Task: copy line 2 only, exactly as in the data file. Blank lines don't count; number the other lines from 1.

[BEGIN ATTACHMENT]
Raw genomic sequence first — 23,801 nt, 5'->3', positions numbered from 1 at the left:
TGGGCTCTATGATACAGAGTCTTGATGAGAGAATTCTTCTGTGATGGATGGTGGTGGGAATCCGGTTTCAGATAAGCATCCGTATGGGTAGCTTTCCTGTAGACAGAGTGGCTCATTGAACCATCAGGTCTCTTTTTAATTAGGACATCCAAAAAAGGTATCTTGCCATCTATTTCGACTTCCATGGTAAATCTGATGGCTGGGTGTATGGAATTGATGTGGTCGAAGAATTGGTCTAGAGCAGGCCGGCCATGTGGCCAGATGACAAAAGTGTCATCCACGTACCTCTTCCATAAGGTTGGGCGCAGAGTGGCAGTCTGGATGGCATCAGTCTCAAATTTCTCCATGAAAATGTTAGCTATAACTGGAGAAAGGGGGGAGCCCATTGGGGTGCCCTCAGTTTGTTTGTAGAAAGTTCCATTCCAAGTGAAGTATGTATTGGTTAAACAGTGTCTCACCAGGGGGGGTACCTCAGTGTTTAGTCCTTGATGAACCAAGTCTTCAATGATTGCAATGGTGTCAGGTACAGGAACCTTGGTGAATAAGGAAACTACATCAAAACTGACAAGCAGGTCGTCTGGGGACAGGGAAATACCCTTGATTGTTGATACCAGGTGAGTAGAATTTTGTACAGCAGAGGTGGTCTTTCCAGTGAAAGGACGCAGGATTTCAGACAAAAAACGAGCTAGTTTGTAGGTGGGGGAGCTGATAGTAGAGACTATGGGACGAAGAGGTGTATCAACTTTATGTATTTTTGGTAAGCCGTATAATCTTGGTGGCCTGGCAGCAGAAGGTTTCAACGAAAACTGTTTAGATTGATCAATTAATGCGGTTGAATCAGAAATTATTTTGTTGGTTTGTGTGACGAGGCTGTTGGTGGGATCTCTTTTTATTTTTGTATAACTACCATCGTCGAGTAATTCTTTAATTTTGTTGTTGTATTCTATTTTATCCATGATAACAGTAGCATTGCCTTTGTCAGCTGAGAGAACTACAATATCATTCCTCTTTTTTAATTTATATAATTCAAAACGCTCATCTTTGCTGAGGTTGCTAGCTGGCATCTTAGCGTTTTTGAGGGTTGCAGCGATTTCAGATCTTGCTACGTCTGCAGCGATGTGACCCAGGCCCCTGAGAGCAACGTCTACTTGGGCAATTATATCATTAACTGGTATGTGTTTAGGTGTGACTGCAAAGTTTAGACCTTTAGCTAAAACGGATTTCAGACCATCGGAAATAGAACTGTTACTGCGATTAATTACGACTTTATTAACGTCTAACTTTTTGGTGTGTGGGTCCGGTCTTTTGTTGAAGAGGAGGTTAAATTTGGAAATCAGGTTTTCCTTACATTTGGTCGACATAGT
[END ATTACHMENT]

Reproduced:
TGGGCTCTATGATACAGAGTCTTGATGAGAGAATTCTTCTGTGATGGATGGTGGTGGGAATCCGGTTTCAGATAAGCATCCGTATGGGTAGCTTTCCTGTAGACAGAGTGGCTCATTGAACCATCAGGTCTCTTTTTAATTAGGACATCCAAAAAAGGTATCTTGCCATCTATTTCGACTTCCATGGTAAATCTGATGGCTGGGTGTATGGAATTGATGTGGTCGAAGAATTGGTCTAGAGCAGGCCGGCCATGTGGCCAGATGACAAAAGTGTCATCCACGTACCTCTTCCATAAGGTTGGGCGCAGAGTGGCAGTCTGGATGGCATCAGTCTCAAATTTCTCCATGAAAATGTTAGCTATAACTGGAGAAAGGGGGGAGCCCATTGGGGTGCCCTCAGTTTGTTTGTAGAAAGTTCCATTCCAAGTGAAGTATGTATTGGTTAAACAGTGTCTCACCAGGGGGGGTACCTCAGTGTTTAGTCCTTGATGAACCAAGTCTTCAATGATTGCAATGGTGTCAGGTACAGGAACCTTGGTGAATAAGGAAACTACATCAAAACTGACAAGCAGGTCGTCTGGGGACAGGGAAATACCCTTGATTGTTGATACCAGGTGAGTAGAATTTTGTACAGCAGAGGTGGTCTTTCCAGTGAAAGGACGCAGGATTTCAGACAAAAAACGAGCTAGTTTGTAGGTGGGGGAGCTGATAGTAGAGACTATGGGACGAAGAGGTGTATCAACTTTATGTATTTTTGGTAAGCCGTATAATCTTGGTGGCCTGGCAGCAGAAGGTTTCAACGAAAACTGTTTAGATTGATCAATTAATGCGGTTGAATCAGAAATTATTTTGTTGGTTTGTGTGACGAGGCTGTTGGTGGGATCTCTTTTTATTTTTGTATAACTACCATCGTCGAGTAATTCTTTAATTTTGTTGTTGTATTCTATTTTATCCATGATAACAGTAGCATTGCCTTTGTCAGCTGAGAGAACTACAATATCATTCCTCTTTTTTAATTTATATAATTCAAAACGCTCATCTTTGCTGAGGTTGCTAGCTGGCATCTTAGCGTTTTTGAGGGTTGCAGCGATTTCAGATCTTGCTACGTCTGCAGCGATGTGACCCAGGCCCCTGAGAGCAACGTCTACTTGGGCAATTATATCATTAACTGGTATGTGTTTAGGTGTGACTGCAAAGTTTAGACCTTTAGCTAAAACGGATTTCAGACCATCGGAAATAGAACTGTTACTGCGATTAATTACGACTTTATTAACGTCTAACTTTTTGGTGTGTGGGTCCGGTCTTTTGTTGAAGAGGAGGTTAAATTTGGAAATCAGGTTTTCCTTACATTTGGTCGACATAGT